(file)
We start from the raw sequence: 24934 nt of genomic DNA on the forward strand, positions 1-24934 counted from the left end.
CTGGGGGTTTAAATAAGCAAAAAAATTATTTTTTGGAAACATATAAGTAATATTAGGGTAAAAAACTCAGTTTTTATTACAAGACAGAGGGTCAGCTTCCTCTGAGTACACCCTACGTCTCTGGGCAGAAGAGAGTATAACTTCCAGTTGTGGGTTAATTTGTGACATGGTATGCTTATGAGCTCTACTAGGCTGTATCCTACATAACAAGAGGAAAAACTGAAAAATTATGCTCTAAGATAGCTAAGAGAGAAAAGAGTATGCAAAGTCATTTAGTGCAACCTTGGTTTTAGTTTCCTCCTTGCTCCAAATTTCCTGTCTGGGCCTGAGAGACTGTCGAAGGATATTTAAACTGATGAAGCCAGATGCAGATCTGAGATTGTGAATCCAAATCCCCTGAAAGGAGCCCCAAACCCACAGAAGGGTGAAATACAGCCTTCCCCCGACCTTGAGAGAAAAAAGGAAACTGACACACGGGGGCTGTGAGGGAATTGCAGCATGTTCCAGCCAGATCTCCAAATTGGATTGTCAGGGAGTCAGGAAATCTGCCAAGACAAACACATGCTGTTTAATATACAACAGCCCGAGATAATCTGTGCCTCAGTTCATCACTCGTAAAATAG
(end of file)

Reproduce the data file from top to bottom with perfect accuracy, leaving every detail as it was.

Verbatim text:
We start from the raw sequence: 24934 nt of genomic DNA on the forward strand, positions 1-24934 counted from the left end.
CTGGGGGTTTAAATAAGCAAAAAAATTATTTTTTGGAAACATATAAGTAATATTAGGGTAAAAAACTCAGTTTTTATTACAAGACAGAGGGTCAGCTTCCTCTGAGTACACCCTACGTCTCTGGGCAGAAGAGAGTATAACTTCCAGTTGTGGGTTAATTTGTGACATGGTATGCTTATGAGCTCTACTAGGCTGTATCCTACATAACAAGAGGAAAAACTGAAAAATTATGCTCTAAGATAGCTAAGAGAGAAAAGAGTATGCAAAGTCATTTAGTGCAACCTTGGTTTTAGTTTCCTCCTTGCTCCAAATTTCCTGTCTGGGCCTGAGAGACTGTCGAAGGATATTTAAACTGATGAAGCCAGATGCAGATCTGAGATTGTGAATCCAAATCCCCTGAAAGGAGCCCCAAACCCACAGAAGGGTGAAATACAGCCTTCCCCCGACCTTGAGAGAAAAAAGGAAACTGACACACGGGGGCTGTGAGGGAATTGCAGCATGTTCCAGCCAGATCTCCAAATTGGATTGTCAGGGAGTCAGGAAATCTGCCAAGACAAACACATGCTGTTTAATATACAACAGCCCGAGATAATCTGTGCCTCAGTTCATCACTCGTAAAATAG